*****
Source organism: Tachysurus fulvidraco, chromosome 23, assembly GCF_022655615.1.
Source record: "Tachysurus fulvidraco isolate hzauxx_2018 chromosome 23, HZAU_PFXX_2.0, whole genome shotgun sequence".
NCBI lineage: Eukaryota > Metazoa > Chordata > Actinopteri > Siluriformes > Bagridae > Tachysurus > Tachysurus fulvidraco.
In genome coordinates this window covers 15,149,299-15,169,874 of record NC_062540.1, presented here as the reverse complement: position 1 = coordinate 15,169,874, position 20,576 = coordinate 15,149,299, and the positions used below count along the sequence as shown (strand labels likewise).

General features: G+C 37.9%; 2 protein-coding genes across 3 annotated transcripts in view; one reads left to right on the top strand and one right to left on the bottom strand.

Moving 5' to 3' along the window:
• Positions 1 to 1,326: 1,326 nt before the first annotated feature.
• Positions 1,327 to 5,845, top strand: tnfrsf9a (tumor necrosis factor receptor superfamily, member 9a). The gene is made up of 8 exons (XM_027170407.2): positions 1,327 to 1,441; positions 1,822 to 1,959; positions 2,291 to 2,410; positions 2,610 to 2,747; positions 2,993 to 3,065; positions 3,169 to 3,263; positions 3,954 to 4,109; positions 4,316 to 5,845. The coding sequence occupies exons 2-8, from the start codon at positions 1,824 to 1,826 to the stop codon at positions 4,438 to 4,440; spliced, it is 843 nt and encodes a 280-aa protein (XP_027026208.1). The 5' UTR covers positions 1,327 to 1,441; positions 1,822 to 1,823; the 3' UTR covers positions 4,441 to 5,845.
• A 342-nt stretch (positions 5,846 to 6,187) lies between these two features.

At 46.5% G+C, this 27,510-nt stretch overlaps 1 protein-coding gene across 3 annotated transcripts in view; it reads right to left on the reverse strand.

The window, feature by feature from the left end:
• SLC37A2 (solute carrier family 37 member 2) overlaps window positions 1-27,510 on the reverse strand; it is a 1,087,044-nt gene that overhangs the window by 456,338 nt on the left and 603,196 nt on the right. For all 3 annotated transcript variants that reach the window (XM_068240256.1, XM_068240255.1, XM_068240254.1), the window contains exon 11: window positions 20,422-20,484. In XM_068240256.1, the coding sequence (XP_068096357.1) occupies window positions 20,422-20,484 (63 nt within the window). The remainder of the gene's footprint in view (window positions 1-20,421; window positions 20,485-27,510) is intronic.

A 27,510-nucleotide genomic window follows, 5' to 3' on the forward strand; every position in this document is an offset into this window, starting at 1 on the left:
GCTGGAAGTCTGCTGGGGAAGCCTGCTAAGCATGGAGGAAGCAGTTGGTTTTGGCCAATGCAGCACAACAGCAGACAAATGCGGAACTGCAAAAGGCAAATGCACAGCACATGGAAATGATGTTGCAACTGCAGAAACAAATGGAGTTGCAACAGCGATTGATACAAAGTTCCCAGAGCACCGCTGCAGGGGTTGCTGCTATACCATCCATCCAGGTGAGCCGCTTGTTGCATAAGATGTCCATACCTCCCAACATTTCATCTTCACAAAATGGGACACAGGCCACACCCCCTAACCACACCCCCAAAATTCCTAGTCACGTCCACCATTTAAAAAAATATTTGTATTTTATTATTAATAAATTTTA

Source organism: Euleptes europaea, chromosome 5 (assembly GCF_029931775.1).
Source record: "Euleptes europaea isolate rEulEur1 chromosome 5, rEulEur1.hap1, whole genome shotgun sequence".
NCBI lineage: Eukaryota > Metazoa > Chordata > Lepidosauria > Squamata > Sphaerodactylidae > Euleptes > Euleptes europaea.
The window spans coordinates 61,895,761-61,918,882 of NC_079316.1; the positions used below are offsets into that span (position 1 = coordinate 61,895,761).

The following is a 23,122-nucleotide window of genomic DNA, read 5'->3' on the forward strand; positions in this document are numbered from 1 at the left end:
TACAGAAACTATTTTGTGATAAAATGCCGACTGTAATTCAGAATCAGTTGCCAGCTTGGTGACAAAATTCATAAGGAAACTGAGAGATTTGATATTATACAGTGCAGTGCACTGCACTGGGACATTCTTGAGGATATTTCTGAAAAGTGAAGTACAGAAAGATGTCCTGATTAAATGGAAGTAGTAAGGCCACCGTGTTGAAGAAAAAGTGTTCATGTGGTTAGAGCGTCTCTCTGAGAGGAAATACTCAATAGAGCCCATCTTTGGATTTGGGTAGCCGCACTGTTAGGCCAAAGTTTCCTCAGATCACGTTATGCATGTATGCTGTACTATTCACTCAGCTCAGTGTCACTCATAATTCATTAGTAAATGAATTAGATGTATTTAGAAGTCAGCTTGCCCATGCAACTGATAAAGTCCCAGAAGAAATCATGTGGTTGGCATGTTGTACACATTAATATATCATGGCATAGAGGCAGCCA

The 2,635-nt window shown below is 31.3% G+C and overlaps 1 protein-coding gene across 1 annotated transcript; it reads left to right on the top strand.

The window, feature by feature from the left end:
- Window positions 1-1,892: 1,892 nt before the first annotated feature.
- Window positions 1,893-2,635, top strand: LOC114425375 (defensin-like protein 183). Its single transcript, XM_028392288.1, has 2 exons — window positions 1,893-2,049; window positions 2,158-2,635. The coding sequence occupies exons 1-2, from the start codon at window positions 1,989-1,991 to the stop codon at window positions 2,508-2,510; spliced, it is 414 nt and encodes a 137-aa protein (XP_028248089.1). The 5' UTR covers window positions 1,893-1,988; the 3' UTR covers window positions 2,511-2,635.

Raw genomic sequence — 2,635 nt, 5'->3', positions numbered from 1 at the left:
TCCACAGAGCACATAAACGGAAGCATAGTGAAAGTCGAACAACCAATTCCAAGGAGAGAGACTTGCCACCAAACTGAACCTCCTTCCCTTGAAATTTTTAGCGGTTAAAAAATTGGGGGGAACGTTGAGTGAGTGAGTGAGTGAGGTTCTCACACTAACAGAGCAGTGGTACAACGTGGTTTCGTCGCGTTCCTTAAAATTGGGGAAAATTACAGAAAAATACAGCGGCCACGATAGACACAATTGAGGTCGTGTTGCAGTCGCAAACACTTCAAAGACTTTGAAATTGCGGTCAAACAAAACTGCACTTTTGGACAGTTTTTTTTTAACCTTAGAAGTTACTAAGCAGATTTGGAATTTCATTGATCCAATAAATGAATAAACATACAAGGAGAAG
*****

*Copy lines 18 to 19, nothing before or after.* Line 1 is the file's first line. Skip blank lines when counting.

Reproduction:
The window spans coordinates 61,895,761-61,918,882 of NC_079316.1; the positions used below are offsets into that span (position 1 = coordinate 61,895,761).

The following is a 23,122-nucleotide window of genomic DNA, read 5'->3' on the forward strand; positions in this document are numbered from 1 at the left end: